Other artists use apparel to consider international social and political topics. One of the most pressing global issues today is commerce and how it shapes our lives. In Trayne, Susan Stockwell creates an eighteenth-century gown made entirely of stained coffee-filters and paper cups. For centuries, coffee has been a widely traded and highly politicized commodity. While most coffee growers earn a minimal living, in the West customized coffee beverages are sold for highly inflated prices. Reinforcing this dichotomy, Stockwell’s dress, when seen from a distance, appears beautifully patterned. But on close viewing it becomes apparent that the surface designs are stains remaining after coffee’s consumption.

Operating on many levels, Ray Beldner’s work initially replicates the artist Joseph Beuys’s iconic Felt Suit dating from 1970. Beldner, however, replaces felt with US paper currency, which he sews together. He reiterates his choice of material by titling the work Gelt Suit (“gelt” translates to “money” in German). In Beldner’s view, the recent over-inflated art market has overshadowed consideration of art’s aesthetic value and cultural significance. That being the case, why not make art directly out of money?

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Ray Beldner; Gelt Suit (after Joseph Beuys’s Felt Suit, 1970), 2002. Sewn U.S. currency; 58 x 34 inches; Courtesy of the artist and Catherine Clark Gallery

Farhad Moshiri is well known for his ironic juxtapositions of traditional Iranian customs with issues reflecting his country’s increasingly global culture. For thousands of years, Islamic dress codes required women to wear chadors to conceal their individuality and symbolize religious piety. In 1936, the Shah banned the chador as a symbol of his modernizing efforts. In 1980 the conservative, religious-based government again required women to wear the concealing cloaks. Moshiri’s chador is comes in a contemporary plastic packet with directions. It is easily transported and available to be worn at a minute’s notice based on the wearer’s choice or the rules of the country in which she is traveling. Through his work, the artist questions what makes something traditional, ethnic, or contemporary in a global economy.

Do Ho Suh’s Uni-Form/s: Self-Portrait/s: My 39 Years consists of ten jackets that replicate the military-style school uniforms he was required to wear during the first thirty-nine years of his life. The artist was born during a particularly unstable militaristic period in Korea, soon after a military coup. In 1981, when he began attending college, the Gwangiu massacre took place, resulting in the death of at least 165 people, with 65 more missing and presumed dead. Do Ho Suh’s Uni-Form/s represents the suppression of the individual—the “one” (“uni” is Latin for “one”)—in favor of the “uniform” collective. It refers to the artist’s personal memories of his formative years, as well as to many people's perception of Korean national identity during this period.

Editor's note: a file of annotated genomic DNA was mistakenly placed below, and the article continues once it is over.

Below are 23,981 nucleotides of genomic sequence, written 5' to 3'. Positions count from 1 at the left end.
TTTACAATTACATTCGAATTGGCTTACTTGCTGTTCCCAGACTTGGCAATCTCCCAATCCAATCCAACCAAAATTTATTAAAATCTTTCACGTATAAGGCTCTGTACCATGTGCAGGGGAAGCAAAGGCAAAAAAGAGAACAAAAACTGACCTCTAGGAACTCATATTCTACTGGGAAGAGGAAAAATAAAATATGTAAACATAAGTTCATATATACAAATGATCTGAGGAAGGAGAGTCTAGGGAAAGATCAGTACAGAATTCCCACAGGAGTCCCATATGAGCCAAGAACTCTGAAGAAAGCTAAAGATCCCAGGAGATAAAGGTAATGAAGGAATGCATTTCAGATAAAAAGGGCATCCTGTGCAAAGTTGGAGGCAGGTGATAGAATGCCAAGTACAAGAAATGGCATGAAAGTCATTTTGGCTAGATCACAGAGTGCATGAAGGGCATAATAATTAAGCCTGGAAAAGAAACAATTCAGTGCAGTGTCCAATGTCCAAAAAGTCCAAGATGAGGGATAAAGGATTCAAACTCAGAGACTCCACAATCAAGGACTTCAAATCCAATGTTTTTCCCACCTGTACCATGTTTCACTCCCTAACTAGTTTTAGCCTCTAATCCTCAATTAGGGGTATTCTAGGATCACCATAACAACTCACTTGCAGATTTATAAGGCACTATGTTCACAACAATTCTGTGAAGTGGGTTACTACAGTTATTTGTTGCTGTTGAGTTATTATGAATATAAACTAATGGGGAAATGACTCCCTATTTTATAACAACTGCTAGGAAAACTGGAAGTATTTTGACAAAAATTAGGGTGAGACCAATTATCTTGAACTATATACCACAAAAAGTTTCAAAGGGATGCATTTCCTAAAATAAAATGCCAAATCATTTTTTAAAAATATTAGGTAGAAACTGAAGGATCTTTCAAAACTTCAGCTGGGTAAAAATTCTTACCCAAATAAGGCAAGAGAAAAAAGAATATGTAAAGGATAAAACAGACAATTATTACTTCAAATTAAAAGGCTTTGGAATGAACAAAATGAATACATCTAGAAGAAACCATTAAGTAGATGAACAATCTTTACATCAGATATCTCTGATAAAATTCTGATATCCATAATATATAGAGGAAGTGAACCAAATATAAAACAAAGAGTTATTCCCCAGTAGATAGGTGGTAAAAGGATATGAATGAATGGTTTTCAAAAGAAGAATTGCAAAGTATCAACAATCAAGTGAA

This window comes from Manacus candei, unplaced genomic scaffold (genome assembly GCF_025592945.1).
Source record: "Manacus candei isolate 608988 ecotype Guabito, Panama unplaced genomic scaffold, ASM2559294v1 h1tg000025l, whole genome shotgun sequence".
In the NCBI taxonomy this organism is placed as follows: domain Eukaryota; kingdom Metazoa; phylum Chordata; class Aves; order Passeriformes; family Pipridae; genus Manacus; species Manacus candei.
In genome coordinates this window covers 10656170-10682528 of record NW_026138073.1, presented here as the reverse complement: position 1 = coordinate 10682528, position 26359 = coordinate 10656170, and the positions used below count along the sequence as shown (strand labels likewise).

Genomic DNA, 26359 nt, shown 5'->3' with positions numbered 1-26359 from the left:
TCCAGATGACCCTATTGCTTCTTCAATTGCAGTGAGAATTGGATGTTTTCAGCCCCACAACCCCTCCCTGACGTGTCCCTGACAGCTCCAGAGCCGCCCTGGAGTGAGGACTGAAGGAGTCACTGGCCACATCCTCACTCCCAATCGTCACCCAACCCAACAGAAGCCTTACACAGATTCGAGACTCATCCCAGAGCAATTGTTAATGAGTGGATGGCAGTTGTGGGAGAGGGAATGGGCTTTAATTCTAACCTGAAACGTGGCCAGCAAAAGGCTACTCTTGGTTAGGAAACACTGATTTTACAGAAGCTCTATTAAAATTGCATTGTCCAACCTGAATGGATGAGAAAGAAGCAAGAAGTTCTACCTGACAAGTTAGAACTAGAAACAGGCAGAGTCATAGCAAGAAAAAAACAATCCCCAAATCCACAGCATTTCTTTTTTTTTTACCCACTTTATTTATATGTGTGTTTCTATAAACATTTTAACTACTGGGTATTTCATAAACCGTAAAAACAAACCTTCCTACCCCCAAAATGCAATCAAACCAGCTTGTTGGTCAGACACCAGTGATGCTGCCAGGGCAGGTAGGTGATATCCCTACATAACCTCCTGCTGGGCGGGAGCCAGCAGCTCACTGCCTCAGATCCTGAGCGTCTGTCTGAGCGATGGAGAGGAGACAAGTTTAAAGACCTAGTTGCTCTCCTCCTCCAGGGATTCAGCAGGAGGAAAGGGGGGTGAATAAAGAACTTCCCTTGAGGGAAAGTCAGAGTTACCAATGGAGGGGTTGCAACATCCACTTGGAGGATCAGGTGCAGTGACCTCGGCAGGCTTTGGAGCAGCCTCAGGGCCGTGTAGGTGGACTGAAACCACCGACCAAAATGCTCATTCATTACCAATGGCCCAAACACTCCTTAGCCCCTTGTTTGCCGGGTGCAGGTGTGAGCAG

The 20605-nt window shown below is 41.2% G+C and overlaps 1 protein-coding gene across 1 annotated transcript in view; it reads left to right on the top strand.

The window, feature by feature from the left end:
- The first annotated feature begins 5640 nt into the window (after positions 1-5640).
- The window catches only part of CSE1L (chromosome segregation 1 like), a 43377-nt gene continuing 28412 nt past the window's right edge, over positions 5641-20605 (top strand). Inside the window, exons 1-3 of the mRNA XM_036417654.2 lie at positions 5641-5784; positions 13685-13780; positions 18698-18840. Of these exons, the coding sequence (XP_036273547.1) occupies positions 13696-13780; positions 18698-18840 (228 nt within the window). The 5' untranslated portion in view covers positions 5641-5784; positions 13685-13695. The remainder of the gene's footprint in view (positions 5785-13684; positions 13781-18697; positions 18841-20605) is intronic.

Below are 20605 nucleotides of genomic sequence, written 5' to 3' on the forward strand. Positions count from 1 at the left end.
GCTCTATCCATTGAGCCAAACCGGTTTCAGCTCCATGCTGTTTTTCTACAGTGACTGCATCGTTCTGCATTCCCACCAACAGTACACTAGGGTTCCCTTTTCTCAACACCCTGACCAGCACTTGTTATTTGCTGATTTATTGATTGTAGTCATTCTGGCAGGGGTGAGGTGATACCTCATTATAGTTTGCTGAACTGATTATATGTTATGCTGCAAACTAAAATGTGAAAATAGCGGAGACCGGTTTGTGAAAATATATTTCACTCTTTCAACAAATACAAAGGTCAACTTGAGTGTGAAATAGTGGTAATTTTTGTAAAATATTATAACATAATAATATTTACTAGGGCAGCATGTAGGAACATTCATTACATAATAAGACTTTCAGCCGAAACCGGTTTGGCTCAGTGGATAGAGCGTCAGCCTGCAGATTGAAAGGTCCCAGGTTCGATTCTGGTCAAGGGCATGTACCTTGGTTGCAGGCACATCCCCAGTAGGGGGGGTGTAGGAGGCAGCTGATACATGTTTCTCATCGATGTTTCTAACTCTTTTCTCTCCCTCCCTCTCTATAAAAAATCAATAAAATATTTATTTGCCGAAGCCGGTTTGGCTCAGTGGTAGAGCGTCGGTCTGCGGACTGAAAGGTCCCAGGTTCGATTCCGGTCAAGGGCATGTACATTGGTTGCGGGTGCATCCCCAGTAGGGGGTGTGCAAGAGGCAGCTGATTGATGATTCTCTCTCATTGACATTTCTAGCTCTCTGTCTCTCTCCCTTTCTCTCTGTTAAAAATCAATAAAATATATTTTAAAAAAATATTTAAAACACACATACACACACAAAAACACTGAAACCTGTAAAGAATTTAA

With the myriad styles and types of clothing available today, we are able to choose how we want to be perceived through what we wear. As the artists in Dress Codes demonstrate, increasingly this goes beyond statements of our individuality and identities to coded messages asserting our beliefs, and concerns about the world in which we live.

Independent curator Barbara Bloemink is well known in the field of modern and contemporary art. Her former positions include Managing Director of the Guggenheim Hermitage and Guggenheim Las Vegas Museums; Curatorial Director of Cooper-Hewitt, National Design Museum, Smithsonian Institution; Director of the Contemporary Art Center of Virginia; Director of The Kemper Museum of Contemporary Art and Design; and Director of the Hudson River Museum. Among her contributions to international art scholarship are a number of books, articles, and essays.

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Willie Cole; The Difference between Black and White, 2005-2006. Shoes, wood, metal, screws, staples; Diameter 85 inches, depth 16 inches; Courtesy of Alexander and Bonin; Photo credit: Jason Mandella

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Yael Mer; 2 Evacuation Dresses, 2006. Welded polyurethane; Life-size; Courtesy of the artist

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Cat Chow; Power Ranger Kimono, 1998. Power Ranger trading cards, brass jump rings; base 84 x 72 x 24 inches; Courtesy of the artist